J has just completed 1 month of running on his own. I call it the “off-season off season.” It’s that time after regular season XC finishes and before the “off season winter running” begins.
Because we’ve had an early winter and J’s a better runner, I haven’t been able to trail him with my bike or run a close distance behind him like I have in the past. J’s been running almost every single day after school, on his own, on the XC practice routes that run closest to our house and have the minimum amount of road traffic or intersections.
As proud of him as I am, it made me extremely nervous every single time he went out. Running by yourself comes with risks, whether you have autism or not. Even in my own running experience I’ve had some bad encounters. A couple of years ago, I was almost hit by a car when it was pulling out of Taco Bell because it was turning right and watching for traffic coming from the left and didn’t see me crossing the intersection from the right. I’ve also been bitten by a dog on my arm while running and crossing a major intersection (luckily it was winter, and I didn’t get bitten through my coat). So yeah, there are legit concerns about running on your own. It’s not 100% safe, even when you’re being 100% aware.
My two biggest worries about letting J run out on his own this time of year are daylight savings and ice. It gets dark SO early now and I wonder how many commuters are looking for runners at dusk when they’re commuting home from work. I also worry about the ice–icy intersections make it harder for J and cars to slow down for each other. Plus there’s always the concern that might hit a patch of black ice during the middle of his run and injure himself. When he’s all by himself, who helps him home?
This summer, however, was proof to me that J can manage himself in the neighbourhood on his own. It was the first summer we let J take his bike around the neighbourhood by himself. I had those same worries the entire time he was out, but we had strict rules. He had to stay in our neighbourhood, he had to wear a watch, and he had to be back at a certain time. He did so well with that–if I told him 5:30, he was in the front door at 5:30. Every single time. He figured out on his own what time he needed to interrupt his ride and turn around to get back on time. But even then, we still had an incident where he came home with a bloody knee and bent up handle bars. When I asked him what happened, he told me he accidentally ran into a tree (because, depth perception issues). As worried as I was about it, I had to remind myself that 1) he still managed to make it home on time and b) managed to get himself and his bike home–with the chain off and everything.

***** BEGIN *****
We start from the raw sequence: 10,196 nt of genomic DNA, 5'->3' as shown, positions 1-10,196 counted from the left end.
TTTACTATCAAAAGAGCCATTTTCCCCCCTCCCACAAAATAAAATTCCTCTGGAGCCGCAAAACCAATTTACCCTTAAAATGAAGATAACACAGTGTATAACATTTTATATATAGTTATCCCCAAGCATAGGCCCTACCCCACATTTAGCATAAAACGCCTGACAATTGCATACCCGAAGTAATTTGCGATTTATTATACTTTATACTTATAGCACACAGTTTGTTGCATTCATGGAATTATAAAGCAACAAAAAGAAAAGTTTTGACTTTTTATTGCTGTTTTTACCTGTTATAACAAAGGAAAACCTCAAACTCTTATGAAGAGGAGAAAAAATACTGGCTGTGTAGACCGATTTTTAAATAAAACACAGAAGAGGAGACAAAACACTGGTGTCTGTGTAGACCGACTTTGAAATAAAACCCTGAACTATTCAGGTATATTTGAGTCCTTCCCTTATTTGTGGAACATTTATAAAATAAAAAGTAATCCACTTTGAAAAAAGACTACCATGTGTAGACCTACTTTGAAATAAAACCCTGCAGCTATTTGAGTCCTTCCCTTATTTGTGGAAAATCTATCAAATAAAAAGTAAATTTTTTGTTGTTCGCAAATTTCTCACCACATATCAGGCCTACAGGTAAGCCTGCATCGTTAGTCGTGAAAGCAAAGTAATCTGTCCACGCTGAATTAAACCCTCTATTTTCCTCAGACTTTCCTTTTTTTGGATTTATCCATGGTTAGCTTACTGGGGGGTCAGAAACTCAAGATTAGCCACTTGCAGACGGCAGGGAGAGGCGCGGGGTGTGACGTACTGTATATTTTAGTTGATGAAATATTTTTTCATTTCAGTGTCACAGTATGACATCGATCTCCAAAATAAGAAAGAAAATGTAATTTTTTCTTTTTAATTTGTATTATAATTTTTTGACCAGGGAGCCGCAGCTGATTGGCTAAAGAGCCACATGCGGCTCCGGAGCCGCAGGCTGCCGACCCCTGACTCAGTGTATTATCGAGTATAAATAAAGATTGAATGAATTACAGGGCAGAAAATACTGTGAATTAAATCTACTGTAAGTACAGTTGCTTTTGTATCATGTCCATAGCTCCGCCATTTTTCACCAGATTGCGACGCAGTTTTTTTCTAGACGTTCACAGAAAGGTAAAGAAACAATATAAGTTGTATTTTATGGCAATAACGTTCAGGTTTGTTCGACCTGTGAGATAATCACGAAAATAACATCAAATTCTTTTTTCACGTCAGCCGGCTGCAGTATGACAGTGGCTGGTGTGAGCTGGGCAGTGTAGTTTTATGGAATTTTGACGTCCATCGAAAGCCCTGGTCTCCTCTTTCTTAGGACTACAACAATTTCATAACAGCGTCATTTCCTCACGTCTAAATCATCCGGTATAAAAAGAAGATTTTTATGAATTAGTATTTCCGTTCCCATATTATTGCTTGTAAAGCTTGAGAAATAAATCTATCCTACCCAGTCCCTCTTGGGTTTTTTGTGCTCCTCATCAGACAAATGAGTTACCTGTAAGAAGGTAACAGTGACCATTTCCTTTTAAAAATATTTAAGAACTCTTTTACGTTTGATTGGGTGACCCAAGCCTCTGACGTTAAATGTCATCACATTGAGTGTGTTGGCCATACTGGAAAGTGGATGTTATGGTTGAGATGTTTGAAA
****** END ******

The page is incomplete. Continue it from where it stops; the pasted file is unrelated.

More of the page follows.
So for the past few weeks, I’ve been trying to remind myself that J can handle this, and even if something goes wrong, he’s starting to figure out how to manage that too. I ordered the neonest neon toques off Amazon so cars can see him coming a mile away. He wears his Road ID bracelet if, heaven forbid, anything does happen. I make him recite my phone number before he heads out. And really all I can do is hope for the best when he’s out there doing his thing.
It’s hard to let go and trust him but I know it’s something I need to do. Running has been such an outlet for him. He loves it so much and one day he will graduate high school and won’t have the running structure of XC and track and a big group of friends to do it with. He’s got to learn how to do the things he loves when life changes and things look different.
He starts winter running today and he is BEYOND excited for it. He’s been counting down the days since XC was over. I’m excited because he won’t be running alone on the ice in the dark anymore 🙂
Drops in the bucket. I’m glad he’s had a great month of running on his own, but I’m even more glad he’s back with his running gang again.